Am a veteran of a foreign war, never got married back then, but a lot of my buddies did, bringing back wives from Japan, Korea, Viet Nam, Spain, Germany, England, etc. For some strange reason, immigration was never discussed or even brought up. When I met my wife, never even thought about immigration or its issues. She was an executive assistant to the general manager of Johnson & Johnson, the Band-Aid people, but a lot more stuff I never knew about and always dealing with immigration issues. As their employees were always being moved from country to country. She told me all about the USCIS, embassies, and consulates I have never paid attention to. Never had to.

We did get married here, can recall that like five minutes ago. We had to apply for a marriage license, in Wisconsin, is a two week wait while they check your background and the evidence we had to supply to prove to them we were free to marry. Obviously they knew she was from Venezuela, but they never even brought up the subject of immigration. I asked a federal judge to marry us, he was so honored, refused a fee and even a contribution to his favorite charity, but he never brought up the issue of immigration either. He told us to go downstairs to get our marriage certificate, that was seven bucks for the first copy and five bucks for each extra copy, was aware of immigration then, so got six copies, but my point is, they never brought up the subject of immigration either.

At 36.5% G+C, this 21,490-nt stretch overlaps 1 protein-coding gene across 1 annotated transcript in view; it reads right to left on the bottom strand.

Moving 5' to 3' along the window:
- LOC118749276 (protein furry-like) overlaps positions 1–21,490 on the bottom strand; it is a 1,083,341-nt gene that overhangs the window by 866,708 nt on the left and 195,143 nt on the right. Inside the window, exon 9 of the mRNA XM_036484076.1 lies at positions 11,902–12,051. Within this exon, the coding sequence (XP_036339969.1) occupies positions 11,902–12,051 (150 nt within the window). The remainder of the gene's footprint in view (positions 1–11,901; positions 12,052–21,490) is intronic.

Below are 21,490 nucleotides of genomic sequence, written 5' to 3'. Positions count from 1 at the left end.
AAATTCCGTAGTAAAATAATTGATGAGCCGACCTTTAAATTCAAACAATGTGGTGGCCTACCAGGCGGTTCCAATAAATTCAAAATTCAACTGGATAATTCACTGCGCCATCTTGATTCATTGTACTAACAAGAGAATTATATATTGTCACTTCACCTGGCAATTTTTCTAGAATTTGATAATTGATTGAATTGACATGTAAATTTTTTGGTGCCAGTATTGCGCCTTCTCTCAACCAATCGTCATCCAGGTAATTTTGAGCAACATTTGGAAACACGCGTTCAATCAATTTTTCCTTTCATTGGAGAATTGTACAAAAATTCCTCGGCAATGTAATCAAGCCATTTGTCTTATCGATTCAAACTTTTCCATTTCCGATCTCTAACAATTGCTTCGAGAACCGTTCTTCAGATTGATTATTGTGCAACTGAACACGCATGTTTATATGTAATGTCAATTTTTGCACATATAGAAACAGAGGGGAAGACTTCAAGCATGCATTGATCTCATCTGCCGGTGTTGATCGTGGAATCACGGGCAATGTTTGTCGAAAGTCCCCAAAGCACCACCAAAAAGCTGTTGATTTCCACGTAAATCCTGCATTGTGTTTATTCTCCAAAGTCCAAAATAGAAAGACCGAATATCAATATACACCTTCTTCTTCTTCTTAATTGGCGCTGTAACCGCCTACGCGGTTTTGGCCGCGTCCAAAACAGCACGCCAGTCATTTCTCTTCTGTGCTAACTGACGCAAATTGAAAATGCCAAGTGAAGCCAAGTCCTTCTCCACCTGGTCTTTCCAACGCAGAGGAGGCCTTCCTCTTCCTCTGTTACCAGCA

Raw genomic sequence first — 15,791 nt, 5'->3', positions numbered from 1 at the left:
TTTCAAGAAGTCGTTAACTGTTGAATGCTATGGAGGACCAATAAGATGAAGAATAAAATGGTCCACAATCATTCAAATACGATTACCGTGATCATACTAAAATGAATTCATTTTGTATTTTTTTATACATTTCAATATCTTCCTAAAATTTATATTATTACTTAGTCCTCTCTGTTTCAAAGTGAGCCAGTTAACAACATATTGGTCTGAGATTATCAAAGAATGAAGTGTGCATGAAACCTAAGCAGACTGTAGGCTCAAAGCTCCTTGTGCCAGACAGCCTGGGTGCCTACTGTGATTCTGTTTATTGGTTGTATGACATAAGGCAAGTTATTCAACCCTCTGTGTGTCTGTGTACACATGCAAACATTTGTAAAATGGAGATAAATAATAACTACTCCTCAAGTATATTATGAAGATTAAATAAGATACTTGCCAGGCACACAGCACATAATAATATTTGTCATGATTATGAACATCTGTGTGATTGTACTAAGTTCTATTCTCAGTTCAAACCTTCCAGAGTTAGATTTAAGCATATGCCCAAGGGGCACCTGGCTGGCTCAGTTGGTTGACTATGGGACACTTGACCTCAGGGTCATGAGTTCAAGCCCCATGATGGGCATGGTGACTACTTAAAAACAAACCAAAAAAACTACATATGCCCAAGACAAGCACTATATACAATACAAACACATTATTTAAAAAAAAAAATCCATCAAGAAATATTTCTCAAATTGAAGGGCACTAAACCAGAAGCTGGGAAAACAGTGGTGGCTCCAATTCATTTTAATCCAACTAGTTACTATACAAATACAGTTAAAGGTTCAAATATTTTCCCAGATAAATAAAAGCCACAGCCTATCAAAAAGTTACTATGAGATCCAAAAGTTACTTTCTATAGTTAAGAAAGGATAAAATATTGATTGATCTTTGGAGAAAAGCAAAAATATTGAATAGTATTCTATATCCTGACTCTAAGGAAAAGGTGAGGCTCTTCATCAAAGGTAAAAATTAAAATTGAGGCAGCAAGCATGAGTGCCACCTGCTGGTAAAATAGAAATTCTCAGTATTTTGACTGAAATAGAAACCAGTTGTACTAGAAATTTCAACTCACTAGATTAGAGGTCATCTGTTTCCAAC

Point I am trying to make, is how does one know they have to go to this immigration process if they are not even aware of it? It sure isn't very well advertised. And in particular from people from Mexico or Canada when we had open borders from the beginning of time! Have to say, if I didn't have a computer, would be dead lost, not a damned thing about immigration in my home town. For years now, been asking friends and new acquaintances if they even heard about the USCIS, Not a single one even heard about this agency that rules our lives.

Have to say, I fell off my chair when I first found the USCIS site with all those forms. Our major problem was getting that permission to bring my wifes' daughter with her, she certainly couldn't leave her behind. And I wouldn't think very much of her if she did. We actually had to postpone our marriage for a year until we got all that proper paperwork. Was pretty well familiar with the USCIS during that year, and did a lot of study.

I didn't even know we had some 11 million illegals here until Bush brought that up with a question, how does he know there is 11 million illegals here, heard other estimated up to 20 million! If they have a number, must know who they are and where they are, but certainly not an issue with the feds, states are taking over that issue. Our state sure has. And we sure had our problems getting my wife's drivers' license renewed because she had an expired green card with a one year extension. What in the hell is a one year extension? Also problems with her employer as they could now be fined $16,300.00 for employing an illegal. What a screwed up country we live in, fed are in charged and not doing anything about it. States have no authority, but doing everything to make life miserable, for even legals.

I was born and raised in this country, and very accustomed to filling out tons of government forms, am certified by several government agencies, and always have dealt with a board of at least five for approval. Not true with the USCIS, meet virtual idiots that have life and death in their hands, you life. During the oath ceremony, couldn't believe the new office manager errors in dealing with pro citizenship issues. Just kept my big mouth shut, wanted my stepdaughters' certificate and to get the hell out of there.